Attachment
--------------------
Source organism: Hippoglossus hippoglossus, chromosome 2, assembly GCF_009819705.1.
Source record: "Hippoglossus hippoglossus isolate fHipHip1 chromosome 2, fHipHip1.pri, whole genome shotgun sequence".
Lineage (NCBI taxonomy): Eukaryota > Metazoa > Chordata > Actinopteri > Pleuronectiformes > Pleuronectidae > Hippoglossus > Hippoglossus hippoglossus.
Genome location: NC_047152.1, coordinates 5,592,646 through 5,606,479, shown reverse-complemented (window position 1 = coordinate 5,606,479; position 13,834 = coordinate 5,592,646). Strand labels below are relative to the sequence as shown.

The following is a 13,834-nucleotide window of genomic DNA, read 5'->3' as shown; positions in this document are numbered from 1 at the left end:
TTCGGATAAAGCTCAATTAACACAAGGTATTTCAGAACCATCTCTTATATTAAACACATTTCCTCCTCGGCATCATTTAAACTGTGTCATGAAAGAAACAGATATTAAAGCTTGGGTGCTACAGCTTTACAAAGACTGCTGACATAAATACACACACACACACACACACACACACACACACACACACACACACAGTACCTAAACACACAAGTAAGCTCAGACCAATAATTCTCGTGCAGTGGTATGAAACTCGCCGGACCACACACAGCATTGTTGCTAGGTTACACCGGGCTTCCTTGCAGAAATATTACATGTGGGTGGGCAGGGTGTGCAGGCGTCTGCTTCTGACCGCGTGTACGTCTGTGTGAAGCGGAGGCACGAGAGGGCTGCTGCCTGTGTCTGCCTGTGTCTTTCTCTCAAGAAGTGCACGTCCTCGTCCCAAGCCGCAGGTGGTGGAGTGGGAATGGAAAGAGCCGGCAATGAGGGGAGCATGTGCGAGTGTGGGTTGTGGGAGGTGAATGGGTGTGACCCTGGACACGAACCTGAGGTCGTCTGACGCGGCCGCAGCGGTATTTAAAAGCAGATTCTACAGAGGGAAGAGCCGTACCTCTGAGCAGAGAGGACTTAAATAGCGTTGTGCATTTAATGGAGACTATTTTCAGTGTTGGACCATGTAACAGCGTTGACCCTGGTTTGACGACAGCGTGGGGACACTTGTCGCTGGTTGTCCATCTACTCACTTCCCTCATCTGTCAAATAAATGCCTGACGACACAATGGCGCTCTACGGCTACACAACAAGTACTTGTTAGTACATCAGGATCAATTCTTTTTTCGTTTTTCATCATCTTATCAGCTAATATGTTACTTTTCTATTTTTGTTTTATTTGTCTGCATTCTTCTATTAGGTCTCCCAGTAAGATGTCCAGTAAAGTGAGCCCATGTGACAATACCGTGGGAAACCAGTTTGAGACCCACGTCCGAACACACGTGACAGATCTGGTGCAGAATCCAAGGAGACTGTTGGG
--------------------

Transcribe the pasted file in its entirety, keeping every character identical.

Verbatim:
Source organism: Hippoglossus hippoglossus, chromosome 2, assembly GCF_009819705.1.
Source record: "Hippoglossus hippoglossus isolate fHipHip1 chromosome 2, fHipHip1.pri, whole genome shotgun sequence".
Lineage (NCBI taxonomy): Eukaryota > Metazoa > Chordata > Actinopteri > Pleuronectiformes > Pleuronectidae > Hippoglossus > Hippoglossus hippoglossus.
Genome location: NC_047152.1, coordinates 5,592,646 through 5,606,479, shown reverse-complemented (window position 1 = coordinate 5,606,479; position 13,834 = coordinate 5,592,646). Strand labels below are relative to the sequence as shown.

The following is a 13,834-nucleotide window of genomic DNA, read 5'->3' as shown; positions in this document are numbered from 1 at the left end:
TTCGGATAAAGCTCAATTAACACAAGGTATTTCAGAACCATCTCTTATATTAAACACATTTCCTCCTCGGCATCATTTAAACTGTGTCATGAAAGAAACAGATATTAAAGCTTGGGTGCTACAGCTTTACAAAGACTGCTGACATAAATACACACACACACACACACACACACACACACACACACACACACACAGTACCTAAACACACAAGTAAGCTCAGACCAATAATTCTCGTGCAGTGGTATGAAACTCGCCGGACCACACACAGCATTGTTGCTAGGTTACACCGGGCTTCCTTGCAGAAATATTACATGTGGGTGGGCAGGGTGTGCAGGCGTCTGCTTCTGACCGCGTGTACGTCTGTGTGAAGCGGAGGCACGAGAGGGCTGCTGCCTGTGTCTGCCTGTGTCTTTCTCTCAAGAAGTGCACGTCCTCGTCCCAAGCCGCAGGTGGTGGAGTGGGAATGGAAAGAGCCGGCAATGAGGGGAGCATGTGCGAGTGTGGGTTGTGGGAGGTGAATGGGTGTGACCCTGGACACGAACCTGAGGTCGTCTGACGCGGCCGCAGCGGTATTTAAAAGCAGATTCTACAGAGGGAAGAGCCGTACCTCTGAGCAGAGAGGACTTAAATAGCGTTGTGCATTTAATGGAGACTATTTTCAGTGTTGGACCATGTAACAGCGTTGACCCTGGTTTGACGACAGCGTGGGGACACTTGTCGCTGGTTGTCCATCTACTCACTTCCCTCATCTGTCAAATAAATGCCTGACGACACAATGGCGCTCTACGGCTACACAACAAGTACTTGTTAGTACATCAGGATCAATTCTTTTTTCGTTTTTCATCATCTTATCAGCTAATATGTTACTTTTCTATTTTTGTTTTATTTGTCTGCATTCTTCTATTAGGTCTCCCAGTAAGATGTCCAGTAAAGTGAGCCCATGTGACAATACCGTGGGAAACCAGTTTGAGACCCACGTCCGAACACACGTGACAGATCTGGTGCAGAATCCAAGGAGACTGTTGGG